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GeoTech Cues July 1, 2020

We can increase public participation in data and avoid surveillance states: Here is how

By David Bray

Encouraging the use of “Data Trusts for Good could be the most effective way to overcome the lack of sufficient data to tackle the COVID-19 crisis, without creating a surveillance state in the process. Data Trusts can inform COVID-19 recovery activities of all types and be used to train AI and algorithms in a way that ensures proprietary and personal data is protected and deleted after a certain point. Working alongside both industry and government partners, the Atlantic Council can help develop, implement, and assess COVID-19 Data Trusts.

A specific initiative would establish a Data Trust for Good to provide regional information about data associated with a detailed COVID-19 recovery plan. The information contained within the trust would inform, for example, where it is safe to return to work, when facilities have been cleaned, whether there effective safety protocols in place, or even where public transportation is working and where it needs to be improved.

In collaboration with partners in the selected region of importance, the project would seek to demonstrate a cross-sector, cross-country approach to creating and governing a Data Trust to help workers return to their jobs safely amid COVID-19.

Leveraging “Data Trust for Good” to combat COVID-19 comprises three key tasks:

First, we must transparently develop frameworks for data access, including both data trusts and other contractual agreements, that will make the needed data available for defined COVID-19 recovery initiatives.  The frameworks—data trusts and contracts—will also specify standards for the ethical use of the data and the how data governance will be formulated.  The operationalization of the data access will have both a normal mode during which COVID-19 recovery continues to improve, and a mode when exigent circumstances require special cooperation and data access among public and private institutions in the region.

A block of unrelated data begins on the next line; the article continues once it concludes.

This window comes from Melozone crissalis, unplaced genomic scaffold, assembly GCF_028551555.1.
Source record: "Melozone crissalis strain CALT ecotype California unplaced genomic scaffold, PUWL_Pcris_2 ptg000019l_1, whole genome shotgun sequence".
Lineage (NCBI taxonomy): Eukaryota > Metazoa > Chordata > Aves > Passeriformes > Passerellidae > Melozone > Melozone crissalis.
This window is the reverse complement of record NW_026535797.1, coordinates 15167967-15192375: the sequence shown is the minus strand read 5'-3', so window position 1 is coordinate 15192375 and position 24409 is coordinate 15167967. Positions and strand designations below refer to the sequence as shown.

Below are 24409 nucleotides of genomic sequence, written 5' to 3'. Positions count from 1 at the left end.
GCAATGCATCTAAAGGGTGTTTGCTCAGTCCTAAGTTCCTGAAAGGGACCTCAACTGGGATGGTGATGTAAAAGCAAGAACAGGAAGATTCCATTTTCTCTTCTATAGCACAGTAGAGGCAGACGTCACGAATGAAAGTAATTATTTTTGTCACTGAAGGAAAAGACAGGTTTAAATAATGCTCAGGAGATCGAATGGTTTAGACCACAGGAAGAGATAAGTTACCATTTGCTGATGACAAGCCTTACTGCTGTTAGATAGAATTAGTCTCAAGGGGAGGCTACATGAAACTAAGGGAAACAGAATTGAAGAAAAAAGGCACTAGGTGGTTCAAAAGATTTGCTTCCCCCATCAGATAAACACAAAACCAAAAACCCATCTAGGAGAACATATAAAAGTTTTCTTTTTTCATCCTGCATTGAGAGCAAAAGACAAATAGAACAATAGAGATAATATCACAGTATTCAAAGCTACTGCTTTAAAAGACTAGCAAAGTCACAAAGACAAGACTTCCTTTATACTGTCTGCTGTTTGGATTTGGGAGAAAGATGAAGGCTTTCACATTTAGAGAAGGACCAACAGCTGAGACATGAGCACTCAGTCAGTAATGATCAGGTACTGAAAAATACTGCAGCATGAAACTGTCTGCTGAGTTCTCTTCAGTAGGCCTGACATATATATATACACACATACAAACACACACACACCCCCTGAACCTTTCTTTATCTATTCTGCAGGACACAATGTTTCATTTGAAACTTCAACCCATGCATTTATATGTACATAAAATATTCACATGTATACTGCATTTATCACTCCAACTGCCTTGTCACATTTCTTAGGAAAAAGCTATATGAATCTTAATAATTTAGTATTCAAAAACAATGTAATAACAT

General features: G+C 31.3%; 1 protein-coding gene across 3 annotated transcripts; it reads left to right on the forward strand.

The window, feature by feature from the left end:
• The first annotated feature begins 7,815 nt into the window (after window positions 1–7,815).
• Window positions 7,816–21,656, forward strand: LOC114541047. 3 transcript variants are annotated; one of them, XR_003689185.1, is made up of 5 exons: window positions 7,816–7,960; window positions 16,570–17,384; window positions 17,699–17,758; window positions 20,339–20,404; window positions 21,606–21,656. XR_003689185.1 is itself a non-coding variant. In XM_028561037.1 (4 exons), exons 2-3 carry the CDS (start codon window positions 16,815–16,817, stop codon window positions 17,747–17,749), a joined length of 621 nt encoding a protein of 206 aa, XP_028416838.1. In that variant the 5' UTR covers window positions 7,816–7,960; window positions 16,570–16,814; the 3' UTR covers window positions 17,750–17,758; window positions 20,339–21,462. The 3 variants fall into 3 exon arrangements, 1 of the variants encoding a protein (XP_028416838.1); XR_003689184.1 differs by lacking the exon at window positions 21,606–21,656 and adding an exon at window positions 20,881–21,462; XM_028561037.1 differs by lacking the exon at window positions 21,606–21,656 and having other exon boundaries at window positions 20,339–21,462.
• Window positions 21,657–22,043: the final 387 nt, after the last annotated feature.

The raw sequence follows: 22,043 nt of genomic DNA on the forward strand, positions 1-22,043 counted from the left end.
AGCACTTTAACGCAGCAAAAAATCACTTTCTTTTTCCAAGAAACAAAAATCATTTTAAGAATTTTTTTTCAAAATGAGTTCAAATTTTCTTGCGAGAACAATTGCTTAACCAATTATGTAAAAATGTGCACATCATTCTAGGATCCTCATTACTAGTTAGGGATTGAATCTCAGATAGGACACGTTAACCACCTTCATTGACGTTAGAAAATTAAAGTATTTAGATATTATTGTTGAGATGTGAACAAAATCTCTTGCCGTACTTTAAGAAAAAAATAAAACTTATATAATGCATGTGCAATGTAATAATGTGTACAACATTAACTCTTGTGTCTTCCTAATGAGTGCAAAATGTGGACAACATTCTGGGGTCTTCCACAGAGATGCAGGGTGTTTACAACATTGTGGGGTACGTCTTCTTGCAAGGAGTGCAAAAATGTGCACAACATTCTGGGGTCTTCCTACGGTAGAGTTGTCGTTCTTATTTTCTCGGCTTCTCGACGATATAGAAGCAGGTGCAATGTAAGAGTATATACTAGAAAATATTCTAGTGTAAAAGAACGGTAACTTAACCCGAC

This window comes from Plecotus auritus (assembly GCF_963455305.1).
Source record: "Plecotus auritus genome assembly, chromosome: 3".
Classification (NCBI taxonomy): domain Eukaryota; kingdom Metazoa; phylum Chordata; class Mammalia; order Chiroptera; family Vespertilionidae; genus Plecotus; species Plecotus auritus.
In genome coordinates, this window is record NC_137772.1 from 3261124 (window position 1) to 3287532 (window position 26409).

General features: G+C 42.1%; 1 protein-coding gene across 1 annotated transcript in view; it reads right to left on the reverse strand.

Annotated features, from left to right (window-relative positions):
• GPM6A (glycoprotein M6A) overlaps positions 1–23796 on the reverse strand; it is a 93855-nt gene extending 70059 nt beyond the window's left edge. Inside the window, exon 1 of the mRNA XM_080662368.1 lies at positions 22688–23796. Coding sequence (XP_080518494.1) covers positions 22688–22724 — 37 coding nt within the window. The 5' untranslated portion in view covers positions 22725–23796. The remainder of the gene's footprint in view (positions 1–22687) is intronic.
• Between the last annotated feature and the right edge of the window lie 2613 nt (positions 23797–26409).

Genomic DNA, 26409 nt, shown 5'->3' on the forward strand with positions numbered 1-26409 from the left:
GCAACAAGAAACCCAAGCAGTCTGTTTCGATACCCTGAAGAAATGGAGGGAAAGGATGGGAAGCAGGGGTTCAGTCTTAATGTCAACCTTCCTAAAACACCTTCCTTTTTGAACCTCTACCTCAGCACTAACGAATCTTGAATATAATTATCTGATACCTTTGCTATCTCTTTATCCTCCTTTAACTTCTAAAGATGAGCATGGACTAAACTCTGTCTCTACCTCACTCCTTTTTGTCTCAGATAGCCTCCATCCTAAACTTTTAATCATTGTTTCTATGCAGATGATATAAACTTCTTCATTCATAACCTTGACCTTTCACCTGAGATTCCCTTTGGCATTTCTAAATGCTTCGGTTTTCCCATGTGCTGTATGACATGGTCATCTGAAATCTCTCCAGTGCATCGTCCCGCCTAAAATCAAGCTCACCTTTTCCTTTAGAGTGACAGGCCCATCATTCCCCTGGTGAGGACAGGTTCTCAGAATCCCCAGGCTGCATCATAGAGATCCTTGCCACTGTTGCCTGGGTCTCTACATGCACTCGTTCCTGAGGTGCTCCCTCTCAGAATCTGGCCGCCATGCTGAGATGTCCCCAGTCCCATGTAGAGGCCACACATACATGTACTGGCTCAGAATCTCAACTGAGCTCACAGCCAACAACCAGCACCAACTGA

Second, we must collect data on how well access to data is performing in aiding the region’s recovery, and how fully users are adhering to the ethical standards and governance agreements. To maintain public trust, the system’s performance must be audited, and standards for this evaluation must be developed. Professional auditing organizations will help formulate this portion of the initiative.

Third, we must educate all public and private institutions and all people on the benefits and risks that result from the data trusts and other data sharing. These benefits comprise the health and economic recovery, and the independent assessment that privacy, ethics, and data ownership standards are adhered to. To establish confidence in the sustainability of this approach, we must evaluate risks that appear during implementation and alternative solutions that should be considered.

The world needs a collective effort to gather and share data to steer society and nations back to full operations, and to provide early indicators and warnings of future pandemics. Current methods for accessing data owned by public and private institutions and private citizens today are not able to guide COVID-19 recovery.  The new data access frameworks in this initiative can succeed while strengthening societal welfare, prosperity, and peace around the world.

Onwards and upwards together.

New technologies and data are tools. It is upon the choices we make, both as individuals and as communities, that ensure that they are used as a force for good in the world.

Dr. David Bray, Director, GeoTech Center

Related Experts: Peter Brooks, Claudia Vaughn Zittle, and Corina LJ DuBois